Dealing with the Loss of a Loved One
Tragedy strikes when we least expect it and the loss may turn your world (and your family’s) upside-down. This is particularly true with the loss of a loved one. Pain and grief comes to the family and hits hard, especially to children. Children often feel it more intensely and may have a harder time recovering from the loss. How do you deal with the grief and the pain? How will you help your children who are looking to you for stability and security?
Dealing with Grief and Loss
Here are some reminders to help you as you deal with grief yourself and also try to muster up the comfort that your children may need during this difficult time.
Make time for your grief. The process of grieving takes time – there may be even some instances when you feel that the grief will just not let up. The time immediately after the death of a loved one may be a busy one – there is the funeral and burial to be arranged, well-wishers and mourners to be looked after. However, you should give yourself and your family time to sit down and grieve. Acknowledge your feelings – don’t suppress them.
Grieve in your own way. People grieve in different ways. As long as you are not doing anything hurtful or harmful to you or to others, you can choose to grieve in your own way. Don’t allow anyone to set a timetable for your grief or tell you how to feel. In the same way, don’t push children to overcome their grief within a certain timetable.
Realize that it’s normal to be angry. Anger is a part of the process of grieving. Your children may go through a period where they express anger at what has happened that resulted in the tragic loss of a loved one. Don’t belittle or deny the child’s feelings but reassure him or her of your presence at this time.
Be alert for damaging behaviors. Even though grief comes in different forms, there are healthy ways to grieve and there are ways that are not so healthy. Damaging behaviors include turning to substance abuse to numb the pain. In the same way, you should also be on the lookout for damaging behaviors or methods of grief that your children may try to employ.
Don’t go at it alone. Turn to the company of loved ones and friends and say yes to help when it is offered. Instead of avoiding offers of help from loved ones and friends, tell them what you need. Sometimes people want to help out but are not really sure about the best way to do it. You can also join a support group, which can be a healing experience as you share and relate with people who have gone through the loss of a loved one themselves.
Be there. Let your children know that you are there to help them. Spend time talking to them every chance you get. Be gentle as you ask questions, probe their thoughts and help them put their feelings into words. Listen and validate their feelings. Accept their feelings. Reassure them of your presence and love.
Share how you cope. Discuss how you cope with your feelings of sadness, uncertainty and fear. If this means drawing comfort from your faith, involve your children in the mourning rituals that are followed by a certain faith. If this means trying to express your feelings using a creative or physical outlet, involve your kids as well. For instance, if you want to make an album about your lost loved one, encourage your children to help out.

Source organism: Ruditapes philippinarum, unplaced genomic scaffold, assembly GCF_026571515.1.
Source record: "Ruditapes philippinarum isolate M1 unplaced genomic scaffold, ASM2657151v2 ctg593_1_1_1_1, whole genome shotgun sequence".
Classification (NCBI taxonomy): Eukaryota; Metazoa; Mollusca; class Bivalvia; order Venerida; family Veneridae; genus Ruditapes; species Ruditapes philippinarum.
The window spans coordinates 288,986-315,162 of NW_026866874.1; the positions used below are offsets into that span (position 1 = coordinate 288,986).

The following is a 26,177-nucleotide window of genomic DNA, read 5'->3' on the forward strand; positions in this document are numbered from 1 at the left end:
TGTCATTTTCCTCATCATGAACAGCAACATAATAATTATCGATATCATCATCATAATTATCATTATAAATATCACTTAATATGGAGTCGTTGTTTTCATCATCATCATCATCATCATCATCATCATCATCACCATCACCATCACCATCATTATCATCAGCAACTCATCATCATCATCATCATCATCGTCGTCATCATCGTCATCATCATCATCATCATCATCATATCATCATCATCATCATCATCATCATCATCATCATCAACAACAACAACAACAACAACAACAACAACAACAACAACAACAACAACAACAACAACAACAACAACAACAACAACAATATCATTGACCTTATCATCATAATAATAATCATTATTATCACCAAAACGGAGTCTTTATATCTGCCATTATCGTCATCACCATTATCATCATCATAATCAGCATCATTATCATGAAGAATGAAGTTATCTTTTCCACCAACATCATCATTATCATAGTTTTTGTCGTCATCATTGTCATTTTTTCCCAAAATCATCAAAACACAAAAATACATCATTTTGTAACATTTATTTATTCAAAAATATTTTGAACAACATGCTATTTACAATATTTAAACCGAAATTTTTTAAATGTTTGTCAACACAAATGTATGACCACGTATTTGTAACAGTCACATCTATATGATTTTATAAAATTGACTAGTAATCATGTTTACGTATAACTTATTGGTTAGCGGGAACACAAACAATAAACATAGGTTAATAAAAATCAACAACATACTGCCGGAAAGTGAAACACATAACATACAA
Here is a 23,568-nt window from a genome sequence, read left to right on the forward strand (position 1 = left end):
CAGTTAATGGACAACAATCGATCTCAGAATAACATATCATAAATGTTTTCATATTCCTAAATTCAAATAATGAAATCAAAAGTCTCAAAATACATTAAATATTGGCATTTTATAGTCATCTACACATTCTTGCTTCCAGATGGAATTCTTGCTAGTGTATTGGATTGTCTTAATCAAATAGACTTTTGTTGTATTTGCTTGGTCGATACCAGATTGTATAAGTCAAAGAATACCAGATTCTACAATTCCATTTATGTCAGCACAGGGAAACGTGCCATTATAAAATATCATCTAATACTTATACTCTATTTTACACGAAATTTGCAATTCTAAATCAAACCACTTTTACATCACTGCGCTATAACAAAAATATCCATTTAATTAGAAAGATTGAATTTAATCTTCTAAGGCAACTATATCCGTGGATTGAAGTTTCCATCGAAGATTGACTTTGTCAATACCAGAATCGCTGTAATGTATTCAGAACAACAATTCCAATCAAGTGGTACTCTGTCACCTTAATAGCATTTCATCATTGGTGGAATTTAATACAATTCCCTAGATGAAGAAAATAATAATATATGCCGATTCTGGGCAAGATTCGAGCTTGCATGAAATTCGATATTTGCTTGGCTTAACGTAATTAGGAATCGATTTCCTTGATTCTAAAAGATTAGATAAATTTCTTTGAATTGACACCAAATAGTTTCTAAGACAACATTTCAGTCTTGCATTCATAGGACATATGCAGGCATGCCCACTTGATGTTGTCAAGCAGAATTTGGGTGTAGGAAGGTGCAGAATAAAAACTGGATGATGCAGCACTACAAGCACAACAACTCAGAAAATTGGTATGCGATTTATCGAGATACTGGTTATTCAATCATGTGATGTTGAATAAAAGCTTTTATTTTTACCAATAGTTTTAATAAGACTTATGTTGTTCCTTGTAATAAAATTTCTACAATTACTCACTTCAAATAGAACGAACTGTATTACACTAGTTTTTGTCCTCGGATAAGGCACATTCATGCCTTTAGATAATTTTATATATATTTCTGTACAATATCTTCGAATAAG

Seek help. You and your family may need to seek family counseling to help process your grief and be equipped with tools to positively respond to your and other family members’ grief. Sometimes, unresolved grief can cause a family member to turn to alcohol and drugs. In this instance, it may also be wise to see a substance abuse counselor.
Avoid making big changes in your family life in the immediate future. As much as possible, try to provide a familiar environment for your child. Avoid major changes that your child will need to adjust to on top of the grief he is dealing with.
Family Therapy to Help Cope with Loss
Grieving over a loved one is a process that one has to go through in order to heal, move on and be happy again. This time in the family’s life may be stressful – and the emotional and mental stress it brings may also take a toll on one’s health. Family therapy may help grieving family members cope with the loss.
Oftentimes, when family members are focused on dealing with their own hurts, it is hard to “be there” for others who may need their reassurance and support. A good family therapist or counselor will help families deal with loss, anger and grief. He will map out a strategy as to how the family can move forward along the process of mourning and help the family utilize positive memories and emotions to heal and move forward.
One such therapist is Triston Morgan in Provo, Utah, who has extensive experience in helping families heal from tragic losses. He has also served as a Utah substance abuse counselor, dealing primarily with troubled teens. He is a licensed marriage and family therapist who provides a non-confrontational atmosphere by which people can deal with their grief and other issues.